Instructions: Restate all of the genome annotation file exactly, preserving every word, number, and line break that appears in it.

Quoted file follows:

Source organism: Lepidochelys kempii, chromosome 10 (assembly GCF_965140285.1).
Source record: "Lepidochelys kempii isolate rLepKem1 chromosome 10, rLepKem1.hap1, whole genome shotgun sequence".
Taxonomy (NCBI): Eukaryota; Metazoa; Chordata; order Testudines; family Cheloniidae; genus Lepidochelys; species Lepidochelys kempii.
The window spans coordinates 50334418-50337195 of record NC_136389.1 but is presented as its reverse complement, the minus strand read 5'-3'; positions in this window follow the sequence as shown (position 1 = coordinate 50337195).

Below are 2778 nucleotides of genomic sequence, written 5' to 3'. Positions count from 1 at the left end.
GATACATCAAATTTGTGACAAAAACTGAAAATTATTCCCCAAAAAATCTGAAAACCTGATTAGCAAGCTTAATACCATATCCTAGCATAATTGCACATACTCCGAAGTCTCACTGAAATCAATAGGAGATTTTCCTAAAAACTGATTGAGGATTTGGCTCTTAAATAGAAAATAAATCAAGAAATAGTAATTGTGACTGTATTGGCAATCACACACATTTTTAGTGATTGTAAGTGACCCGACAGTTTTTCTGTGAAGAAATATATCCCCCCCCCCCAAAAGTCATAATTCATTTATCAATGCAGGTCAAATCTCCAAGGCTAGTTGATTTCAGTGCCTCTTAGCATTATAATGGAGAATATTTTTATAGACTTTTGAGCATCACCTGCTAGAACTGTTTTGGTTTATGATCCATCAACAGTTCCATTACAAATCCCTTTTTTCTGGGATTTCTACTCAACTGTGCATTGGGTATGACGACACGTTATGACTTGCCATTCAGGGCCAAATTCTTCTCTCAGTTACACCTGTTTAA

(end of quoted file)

Source organism: Lepidochelys kempii, chromosome 10 (assembly GCF_965140285.1).
Source record: "Lepidochelys kempii isolate rLepKem1 chromosome 10, rLepKem1.hap1, whole genome shotgun sequence".
Taxonomy (NCBI): Eukaryota; Metazoa; Chordata; order Testudines; family Cheloniidae; genus Lepidochelys; species Lepidochelys kempii.
The window spans coordinates 50334418-50337195 of record NC_136389.1 but is presented as its reverse complement, the minus strand read 5'-3'; positions in this window follow the sequence as shown (position 1 = coordinate 50337195).

Below are 2778 nucleotides of genomic sequence, written 5' to 3'. Positions count from 1 at the left end.
GATACATCAAATTTGTGACAAAAACTGAAAATTATTCCCCAAAAAATCTGAAAACCTGATTAGCAAGCTTAATACCATATCCTAGCATAATTGCACATACTCCGAAGTCTCACTGAAATCAATAGGAGATTTTCCTAAAAACTGATTGAGGATTTGGCTCTTAAATAGAAAATAAATCAAGAAATAGTAATTGTGACTGTATTGGCAATCACACACATTTTTAGTGATTGTAAGTGACCCGACAGTTTTTCTGTGAAGAAATATATCCCCCCCCCCCAAAAGTCATAATTCATTTATCAATGCAGGTCAAATCTCCAAGGCTAGTTGATTTCAGTGCCTCTTAGCATTATAATGGAGAATATTTTTATAGACTTTTGAGCATCACCTGCTAGAACTGTTTTGGTTTATGATCCATCAACAGTTCCATTACAAATCCCTTTTTTCTGGGATTTCTACTCAACTGTGCATTGGGTATGACGACACGTTATGACTTGCCATTCAGGGCCAAATTCTTCTCTCAGTTACACCTGTTTAA